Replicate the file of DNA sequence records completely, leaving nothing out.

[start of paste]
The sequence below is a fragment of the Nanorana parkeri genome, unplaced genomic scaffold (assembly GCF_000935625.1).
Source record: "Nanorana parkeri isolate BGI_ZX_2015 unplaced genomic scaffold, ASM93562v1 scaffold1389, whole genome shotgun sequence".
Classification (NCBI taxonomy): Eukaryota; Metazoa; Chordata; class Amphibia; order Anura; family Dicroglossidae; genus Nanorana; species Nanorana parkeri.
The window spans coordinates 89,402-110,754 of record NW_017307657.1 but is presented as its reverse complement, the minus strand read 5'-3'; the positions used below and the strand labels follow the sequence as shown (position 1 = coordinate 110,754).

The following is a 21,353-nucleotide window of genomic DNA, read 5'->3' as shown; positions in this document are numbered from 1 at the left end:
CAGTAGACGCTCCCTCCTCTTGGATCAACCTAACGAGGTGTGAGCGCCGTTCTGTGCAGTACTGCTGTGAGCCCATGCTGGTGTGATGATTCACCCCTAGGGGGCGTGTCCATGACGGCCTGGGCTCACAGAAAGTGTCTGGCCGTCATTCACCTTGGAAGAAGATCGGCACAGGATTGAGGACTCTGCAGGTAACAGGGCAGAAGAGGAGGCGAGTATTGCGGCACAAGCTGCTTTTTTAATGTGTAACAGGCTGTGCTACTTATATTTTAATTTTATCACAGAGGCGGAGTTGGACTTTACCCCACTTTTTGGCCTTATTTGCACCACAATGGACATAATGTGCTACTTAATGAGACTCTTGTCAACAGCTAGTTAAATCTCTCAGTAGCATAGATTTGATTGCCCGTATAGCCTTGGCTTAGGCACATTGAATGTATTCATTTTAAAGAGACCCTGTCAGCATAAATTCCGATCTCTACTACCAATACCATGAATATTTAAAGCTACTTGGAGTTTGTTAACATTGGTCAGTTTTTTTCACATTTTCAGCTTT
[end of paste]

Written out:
The sequence below is a fragment of the Nanorana parkeri genome, unplaced genomic scaffold (assembly GCF_000935625.1).
Source record: "Nanorana parkeri isolate BGI_ZX_2015 unplaced genomic scaffold, ASM93562v1 scaffold1389, whole genome shotgun sequence".
Classification (NCBI taxonomy): Eukaryota; Metazoa; Chordata; class Amphibia; order Anura; family Dicroglossidae; genus Nanorana; species Nanorana parkeri.
The window spans coordinates 89,402-110,754 of record NW_017307657.1 but is presented as its reverse complement, the minus strand read 5'-3'; the positions used below and the strand labels follow the sequence as shown (position 1 = coordinate 110,754).

The following is a 21,353-nucleotide window of genomic DNA, read 5'->3' as shown; positions in this document are numbered from 1 at the left end:
CAGTAGACGCTCCCTCCTCTTGGATCAACCTAACGAGGTGTGAGCGCCGTTCTGTGCAGTACTGCTGTGAGCCCATGCTGGTGTGATGATTCACCCCTAGGGGGCGTGTCCATGACGGCCTGGGCTCACAGAAAGTGTCTGGCCGTCATTCACCTTGGAAGAAGATCGGCACAGGATTGAGGACTCTGCAGGTAACAGGGCAGAAGAGGAGGCGAGTATTGCGGCACAAGCTGCTTTTTTAATGTGTAACAGGCTGTGCTACTTATATTTTAATTTTATCACAGAGGCGGAGTTGGACTTTACCCCACTTTTTGGCCTTATTTGCACCACAATGGACATAATGTGCTACTTAATGAGACTCTTGTCAACAGCTAGTTAAATCTCTCAGTAGCATAGATTTGATTGCCCGTATAGCCTTGGCTTAGGCACATTGAATGTATTCATTTTAAAGAGACCCTGTCAGCATAAATTCCGATCTCTACTACCAATACCATGAATATTTAAAGCTACTTGGAGTTTGTTAACATTGGTCAGTTTTTTTCACATTTTCAGCTTT